After that was done, I was told to return to the room and the doctor would see me shortly. More waiting took place. It was probably another 20 minutes, but in my mental “doctor visit” time, another hour. I recounted the ceiling tiles. I think I would like hospitals and these waiting rooms to have better pictures and paintings to look at. These were pretty bland, unfocused, black & white photos of grassy hills or someone’s hairy knee. Is this supposed to settle my mind or keep me calm?

The doctor finally came in. He was calm, friendly. Even though I looked at ease, I was just ready for him to calmly say something horrifying like “You’ve got polio and will die in 10 minutes.” But he didn’t.  So these were good signs. I forgot to mention that when my vitals were taken the first time, they reported I had high blood pressure. Something both my parents had issues with. I was already paranoid, this made me feel worse, hence my fear he was going to say something devastating. I later learned that this high blood pressure could just be a tense reaction to having to be at the doctor, and I shouldn’t worry too much about it.

I also tell the doctor my life story, hoping that my problem is easily explained and maybe it was a freak accident between the pasta concoction, Gas-X, Pepto, driving too fast and sleeping with too many pillows. He asked the questions I expected him too. My pulse shot up when he said he’d need to draw some blood and run some tests. Other than that, he told me not to worry and to live my life like I had been. I made a note to myself to stop eating so much salt, regarding the high blood pressure.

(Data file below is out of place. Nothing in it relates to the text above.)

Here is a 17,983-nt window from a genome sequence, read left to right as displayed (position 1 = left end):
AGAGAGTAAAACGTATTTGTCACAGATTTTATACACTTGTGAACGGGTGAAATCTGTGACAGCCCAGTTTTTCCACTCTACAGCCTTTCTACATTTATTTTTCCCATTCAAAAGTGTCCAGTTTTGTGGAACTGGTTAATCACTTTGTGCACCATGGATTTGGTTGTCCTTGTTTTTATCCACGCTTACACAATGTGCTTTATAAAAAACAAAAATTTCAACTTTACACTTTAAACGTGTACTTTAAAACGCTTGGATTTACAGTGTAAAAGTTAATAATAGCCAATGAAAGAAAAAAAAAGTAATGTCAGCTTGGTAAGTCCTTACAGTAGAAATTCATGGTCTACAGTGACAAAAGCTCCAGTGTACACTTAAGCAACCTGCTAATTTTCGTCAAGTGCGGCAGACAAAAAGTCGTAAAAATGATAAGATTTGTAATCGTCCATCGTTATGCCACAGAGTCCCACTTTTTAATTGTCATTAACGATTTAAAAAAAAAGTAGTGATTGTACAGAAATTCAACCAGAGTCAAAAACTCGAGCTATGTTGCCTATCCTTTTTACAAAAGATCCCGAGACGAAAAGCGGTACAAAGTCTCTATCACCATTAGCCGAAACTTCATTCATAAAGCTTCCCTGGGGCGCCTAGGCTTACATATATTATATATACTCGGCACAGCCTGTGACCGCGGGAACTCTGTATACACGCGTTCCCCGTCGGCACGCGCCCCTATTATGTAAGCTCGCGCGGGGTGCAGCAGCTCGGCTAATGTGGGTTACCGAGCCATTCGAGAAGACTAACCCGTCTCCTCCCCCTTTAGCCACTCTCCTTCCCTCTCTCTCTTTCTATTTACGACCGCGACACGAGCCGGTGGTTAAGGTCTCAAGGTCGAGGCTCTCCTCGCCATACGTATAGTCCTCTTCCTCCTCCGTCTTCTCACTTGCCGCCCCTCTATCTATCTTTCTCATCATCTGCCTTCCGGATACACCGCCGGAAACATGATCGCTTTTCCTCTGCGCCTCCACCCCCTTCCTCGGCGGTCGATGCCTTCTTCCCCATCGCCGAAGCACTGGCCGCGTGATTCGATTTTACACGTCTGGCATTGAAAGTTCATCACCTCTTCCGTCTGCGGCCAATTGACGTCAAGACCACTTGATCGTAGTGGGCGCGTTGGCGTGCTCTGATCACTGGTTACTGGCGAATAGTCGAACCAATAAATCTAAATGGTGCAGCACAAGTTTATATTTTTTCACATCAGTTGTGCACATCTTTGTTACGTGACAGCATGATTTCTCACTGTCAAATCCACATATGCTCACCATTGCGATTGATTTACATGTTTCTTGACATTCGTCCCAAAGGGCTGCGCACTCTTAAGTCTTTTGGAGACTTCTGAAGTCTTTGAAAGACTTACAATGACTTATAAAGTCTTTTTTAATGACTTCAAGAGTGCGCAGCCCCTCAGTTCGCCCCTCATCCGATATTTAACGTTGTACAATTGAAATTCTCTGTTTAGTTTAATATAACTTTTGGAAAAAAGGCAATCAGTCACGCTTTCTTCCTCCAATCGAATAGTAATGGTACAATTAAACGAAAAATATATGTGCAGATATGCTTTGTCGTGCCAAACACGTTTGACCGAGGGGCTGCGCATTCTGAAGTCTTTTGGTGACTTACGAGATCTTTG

His little chat with me only lasted about 5 minutes. He wasn’t going to be the one to take my blood. I had to wait for someone else to do that. So wait in the room once again I was instructed to do. I was tired of counting ceiling tiles so I just admired the room, considering it would make for an interesting and very, very tight studio apartment. I also thought these things so I wouldn’t think about having to get my blood drawn for the first time ever in my life. This isn’t what I came here for, and aren’t I already losing enough blood whenever I go to the bathroom?

(The story concludes here)

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Posted in life update, story, storytelling, Uncategorized, writing
2 comments on “the stones saga, part 2
  1. […] PDRTJS_settings_54173_post_418 = { "id" : "54173", "unique_id" : "wp-post-418", "title" : "the+stones+sage%2C+part+3", "item_id" : "_post_418", "permalink" : "" } (Read Part 1 and Part 2) […]

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February 2010